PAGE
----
As Seen on Huffington Post
Oh, I talk the talk. I try to walk the walk. When it comes to difficult circumstances, I always try to focus on what is best for my children rather than my own feelings. A week ago I came to the understanding that I have been falling short without realizing it for nine years, now. I say “not realizing it,” but maybe I just didn’t want to know.
Sarah is fourteen, now. She was five when we took her and her little sister away from Russian orphanages. Sarah has Reactive Attachment Disorder, brought on by the first few years of her life being a failure by those who were supposed to care for her. She has come so far in nine years, but we still have a ways to go. Sarah has told me since she came home that she thinks she loves her first mother, but sometimes she hates her. She always asks me of that’s okay. We have been through it so many times. Her feelings are feelings; not right or wrong. She has a right to those feelings. My wife, who also came from a first family fraught with abuse, tries to help our children to forgive, so that their own lives can be happier. All of my children have made huge strides in that respect, though we leave them free to have their negative feelings, when that is what they believe they need.
The actions of my daughters’ first mother were so horrific that trying to help them has often focused on coping with memories of that abuse. The signs of my failure have been present from the beginning. I just wasn’t listening.
“Papa Anatole was the good one.” “Papa Anatole was funny.” “Papa Anatole was silly.” “When Mama Oksana would hurt me, Papa Anatole would yell at her and she would yell back. Then he would take me for a walk.”
If he was worth his salt, why didn’t he stop the abuse that his wife handed out so liberally?
I always responded with a “That’s nice,” or “Good,” before redirecting the subject as quickly as possible. As an adult, I wasn’t impressed. When I returned to Russia to photograph the shack where two of my daughters had lived before being removed to an orphanage, a neighbor couldn’t stop laughing about a long-gone Anatole and what a funny drunk he was. I didn’t care if my kids thought he was fun. If he was worth his salt, why didn’t he stop the abuse that his wife handed out so liberally? Why was it that Sarah never got medical attention for a third degree burn—that covered her entire chest—until it almost killed her, and social workers took her away? Oh, sure, it was an accident! Sarah told me about how Papa Anatole had tripped over her with a pan of soup. With no evidence other than my opinion, I attributed it to drunkenness. How’s that for a nice guy? Me, with nine kids… judging a father for tripping over a child. I couldn’t count the number of times I have tripped over one of my children!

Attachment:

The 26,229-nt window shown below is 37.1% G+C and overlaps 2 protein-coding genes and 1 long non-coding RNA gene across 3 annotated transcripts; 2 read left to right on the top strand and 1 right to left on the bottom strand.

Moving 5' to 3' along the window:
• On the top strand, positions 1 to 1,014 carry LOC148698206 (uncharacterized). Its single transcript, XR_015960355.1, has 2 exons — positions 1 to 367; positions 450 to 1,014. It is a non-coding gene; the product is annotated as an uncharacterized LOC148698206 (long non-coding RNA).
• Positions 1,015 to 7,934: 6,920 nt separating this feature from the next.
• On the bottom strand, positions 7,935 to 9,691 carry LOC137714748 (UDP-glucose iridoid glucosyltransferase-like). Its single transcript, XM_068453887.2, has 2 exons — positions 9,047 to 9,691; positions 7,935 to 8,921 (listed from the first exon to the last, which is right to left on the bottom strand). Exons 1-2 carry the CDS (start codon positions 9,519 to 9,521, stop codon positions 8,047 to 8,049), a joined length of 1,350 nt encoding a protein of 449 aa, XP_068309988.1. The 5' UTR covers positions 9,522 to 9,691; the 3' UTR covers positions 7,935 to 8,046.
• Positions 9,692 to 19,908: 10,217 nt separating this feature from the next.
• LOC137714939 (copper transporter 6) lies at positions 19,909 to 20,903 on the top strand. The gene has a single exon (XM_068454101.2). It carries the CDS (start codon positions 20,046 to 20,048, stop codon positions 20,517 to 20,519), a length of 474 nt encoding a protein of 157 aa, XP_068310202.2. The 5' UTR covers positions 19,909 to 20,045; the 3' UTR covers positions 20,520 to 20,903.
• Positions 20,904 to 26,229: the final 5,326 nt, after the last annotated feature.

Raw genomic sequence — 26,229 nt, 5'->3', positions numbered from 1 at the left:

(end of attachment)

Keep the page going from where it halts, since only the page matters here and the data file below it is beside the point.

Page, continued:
While I wanted my daughters to be comfortable in having positive feelings toward first parents, I didn’t think that was my job. If they wanted to believe that Anatole was a fun little man who would have taken care of them, but for the big-bad wolf, I could live with that. I wouldn’t write the book, though.
Recently, my family watched The Book Thief. In the movie, a World War II social orphan is left with a gruff, insulting step-mother and a kind hearted softy for a step-father. After the movie and—more importantly—after I was away, Sarah told her mother; “The man in the movie was like Papa Anatole. He was so nice.”
I didn’t need to ask why Sarah hadn’t told that to me. She knew I didn’t want to hear it. She didn’t want me to question her loyalties or wonder who she loved more. So she quietly held back her feelings. How shallow of me!
My wife thought I would be interested in hearing what our daughters’ first father was like, so she told me about what Sarah had said. I was immediately ashamed that my daughter hadn’t felt like she could tell me. I resolved to do better.
Why did I need to blame anyone?
A few days later, I asked Sarah to tell me about her first father. Initially, she was apprehensive. She only told me what he looked like. It took some reassurance from me and a little bit of mining for her to express positive feelings, but soon she opened up.
For the next hour I was treated to stories of a little girl and her daddy, the only friend she had in a home and place that could only be compared to hell. He took her for walks, told her stories, held her hand, and loved her. And she loved him. Why did I ever try to avoid hearing about the only positive things that ever happened to my daughters in those homes?
It was because I blamed the father of my daughters as much as the mother. Why did I need to blame anyone? It was the government’s job to determine if my daughters were safe in their first home, not mine. They did their job. They also did their job in trying to find a safe home for them when they sent them to live with my wife and me, in our family.
Did Anatole leave my daughters in an orphanage, never trying to get them out because he was a drunk who didn’t care about them? Was he a drunk who couldn’t care for them, but still honest enough to admit it? Or was he a dad who couldn’t bear the thought of his wife continuing to abuse those daughters? Was he giving them the best chance he could?
I really don’t care what the truth is when it comes to those details. The only truth I need to know on that subject is that my daughters did not feel like they had been left with no one. They always knew that someone loved them. In a real-life house of horrors, they always knew they had a friend, even if he was their only friend in the world.
More blog articles by John M. Simmons about Disorders/Mental Illness